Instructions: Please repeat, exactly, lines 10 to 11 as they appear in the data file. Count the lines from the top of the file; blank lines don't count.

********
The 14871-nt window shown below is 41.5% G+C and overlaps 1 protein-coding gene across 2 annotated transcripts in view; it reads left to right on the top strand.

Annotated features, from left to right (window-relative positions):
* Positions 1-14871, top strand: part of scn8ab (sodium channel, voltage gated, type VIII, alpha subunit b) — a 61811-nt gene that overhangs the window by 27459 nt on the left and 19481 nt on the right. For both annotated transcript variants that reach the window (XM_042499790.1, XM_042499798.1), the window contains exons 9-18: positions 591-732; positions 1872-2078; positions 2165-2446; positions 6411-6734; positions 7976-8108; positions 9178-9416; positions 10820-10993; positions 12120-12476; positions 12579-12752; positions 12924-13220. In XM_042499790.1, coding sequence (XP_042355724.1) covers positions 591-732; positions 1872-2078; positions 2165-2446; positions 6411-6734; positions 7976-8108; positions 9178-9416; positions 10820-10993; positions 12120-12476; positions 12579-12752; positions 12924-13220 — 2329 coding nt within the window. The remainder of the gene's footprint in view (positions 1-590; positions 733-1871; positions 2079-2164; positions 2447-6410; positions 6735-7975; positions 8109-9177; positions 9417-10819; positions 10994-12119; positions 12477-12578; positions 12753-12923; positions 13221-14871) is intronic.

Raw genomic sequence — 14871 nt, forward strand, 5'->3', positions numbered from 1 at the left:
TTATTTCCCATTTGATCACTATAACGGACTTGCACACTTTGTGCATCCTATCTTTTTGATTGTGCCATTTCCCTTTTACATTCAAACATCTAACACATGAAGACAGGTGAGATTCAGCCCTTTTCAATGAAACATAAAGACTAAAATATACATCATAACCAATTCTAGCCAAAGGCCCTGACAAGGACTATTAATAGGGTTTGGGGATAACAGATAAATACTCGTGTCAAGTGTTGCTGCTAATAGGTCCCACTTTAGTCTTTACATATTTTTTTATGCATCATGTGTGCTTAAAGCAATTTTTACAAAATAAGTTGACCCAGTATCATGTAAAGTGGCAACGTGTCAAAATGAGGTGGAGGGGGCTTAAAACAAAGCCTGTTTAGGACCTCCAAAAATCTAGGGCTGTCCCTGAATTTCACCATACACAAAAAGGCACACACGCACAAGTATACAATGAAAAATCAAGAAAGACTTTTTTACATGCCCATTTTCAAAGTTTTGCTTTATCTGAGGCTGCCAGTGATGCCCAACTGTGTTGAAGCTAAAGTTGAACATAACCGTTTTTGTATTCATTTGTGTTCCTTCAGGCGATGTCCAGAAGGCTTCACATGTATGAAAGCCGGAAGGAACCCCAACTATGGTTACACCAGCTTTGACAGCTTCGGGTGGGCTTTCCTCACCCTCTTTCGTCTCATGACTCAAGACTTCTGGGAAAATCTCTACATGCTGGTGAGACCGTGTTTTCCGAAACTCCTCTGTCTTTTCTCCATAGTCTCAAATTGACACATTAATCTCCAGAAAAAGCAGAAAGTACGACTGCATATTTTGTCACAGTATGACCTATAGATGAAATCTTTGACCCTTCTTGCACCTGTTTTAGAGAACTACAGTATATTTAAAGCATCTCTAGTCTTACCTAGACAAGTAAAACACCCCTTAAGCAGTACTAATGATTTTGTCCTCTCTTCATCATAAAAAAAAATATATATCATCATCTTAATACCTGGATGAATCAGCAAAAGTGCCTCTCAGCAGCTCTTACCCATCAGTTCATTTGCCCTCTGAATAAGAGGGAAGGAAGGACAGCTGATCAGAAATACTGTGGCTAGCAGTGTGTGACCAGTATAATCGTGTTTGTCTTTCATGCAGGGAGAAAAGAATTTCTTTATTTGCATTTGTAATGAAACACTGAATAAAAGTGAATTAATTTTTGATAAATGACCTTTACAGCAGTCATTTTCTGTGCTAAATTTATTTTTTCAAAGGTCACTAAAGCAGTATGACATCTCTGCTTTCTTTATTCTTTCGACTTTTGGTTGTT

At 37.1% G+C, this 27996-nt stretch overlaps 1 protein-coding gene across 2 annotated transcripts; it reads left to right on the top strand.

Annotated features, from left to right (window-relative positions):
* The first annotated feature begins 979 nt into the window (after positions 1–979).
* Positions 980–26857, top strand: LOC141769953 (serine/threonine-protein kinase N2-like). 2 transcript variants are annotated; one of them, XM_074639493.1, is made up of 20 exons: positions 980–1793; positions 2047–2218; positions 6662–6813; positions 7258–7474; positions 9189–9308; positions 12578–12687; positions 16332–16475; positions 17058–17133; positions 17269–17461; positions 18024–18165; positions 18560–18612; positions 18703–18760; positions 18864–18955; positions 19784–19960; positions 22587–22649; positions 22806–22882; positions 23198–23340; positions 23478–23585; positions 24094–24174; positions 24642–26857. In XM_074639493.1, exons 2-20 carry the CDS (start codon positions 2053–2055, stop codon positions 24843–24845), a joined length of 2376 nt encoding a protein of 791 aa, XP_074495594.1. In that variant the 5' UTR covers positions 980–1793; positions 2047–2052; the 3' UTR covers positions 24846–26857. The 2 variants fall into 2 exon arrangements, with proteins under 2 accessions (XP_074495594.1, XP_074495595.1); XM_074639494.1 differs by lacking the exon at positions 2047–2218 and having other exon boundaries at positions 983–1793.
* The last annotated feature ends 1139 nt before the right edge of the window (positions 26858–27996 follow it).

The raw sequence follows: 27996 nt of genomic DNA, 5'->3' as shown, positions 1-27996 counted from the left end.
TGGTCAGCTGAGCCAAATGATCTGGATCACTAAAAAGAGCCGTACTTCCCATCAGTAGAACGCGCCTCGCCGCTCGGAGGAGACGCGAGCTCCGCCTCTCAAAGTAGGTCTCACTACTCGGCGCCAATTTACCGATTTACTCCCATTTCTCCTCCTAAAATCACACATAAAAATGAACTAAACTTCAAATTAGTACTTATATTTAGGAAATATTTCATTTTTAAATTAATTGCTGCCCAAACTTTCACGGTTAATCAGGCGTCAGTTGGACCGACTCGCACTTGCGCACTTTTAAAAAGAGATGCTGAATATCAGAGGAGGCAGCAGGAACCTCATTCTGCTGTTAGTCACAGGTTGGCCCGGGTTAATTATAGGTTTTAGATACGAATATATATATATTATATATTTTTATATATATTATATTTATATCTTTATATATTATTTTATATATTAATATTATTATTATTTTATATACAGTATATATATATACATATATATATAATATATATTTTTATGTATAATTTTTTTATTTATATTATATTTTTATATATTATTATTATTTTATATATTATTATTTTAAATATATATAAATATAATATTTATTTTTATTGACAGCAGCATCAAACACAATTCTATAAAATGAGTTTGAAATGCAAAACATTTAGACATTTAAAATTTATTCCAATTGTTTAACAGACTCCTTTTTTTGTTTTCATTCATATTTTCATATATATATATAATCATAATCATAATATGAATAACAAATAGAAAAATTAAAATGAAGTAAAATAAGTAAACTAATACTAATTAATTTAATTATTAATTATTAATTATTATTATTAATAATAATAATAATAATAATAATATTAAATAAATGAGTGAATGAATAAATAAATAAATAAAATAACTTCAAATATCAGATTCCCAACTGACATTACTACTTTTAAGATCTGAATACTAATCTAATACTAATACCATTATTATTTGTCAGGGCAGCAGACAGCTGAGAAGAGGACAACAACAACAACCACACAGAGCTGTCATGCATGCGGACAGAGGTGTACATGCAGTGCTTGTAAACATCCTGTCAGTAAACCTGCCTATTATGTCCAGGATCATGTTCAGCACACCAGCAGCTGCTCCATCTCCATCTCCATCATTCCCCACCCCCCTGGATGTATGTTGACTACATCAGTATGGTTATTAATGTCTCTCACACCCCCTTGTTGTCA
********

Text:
* The last annotated feature ends 1139 nt before the right edge of the window (positions 26858–27996 follow it).

The raw sequence follows: 27996 nt of genomic DNA, 5'->3' as shown, positions 1-27996 counted from the left end.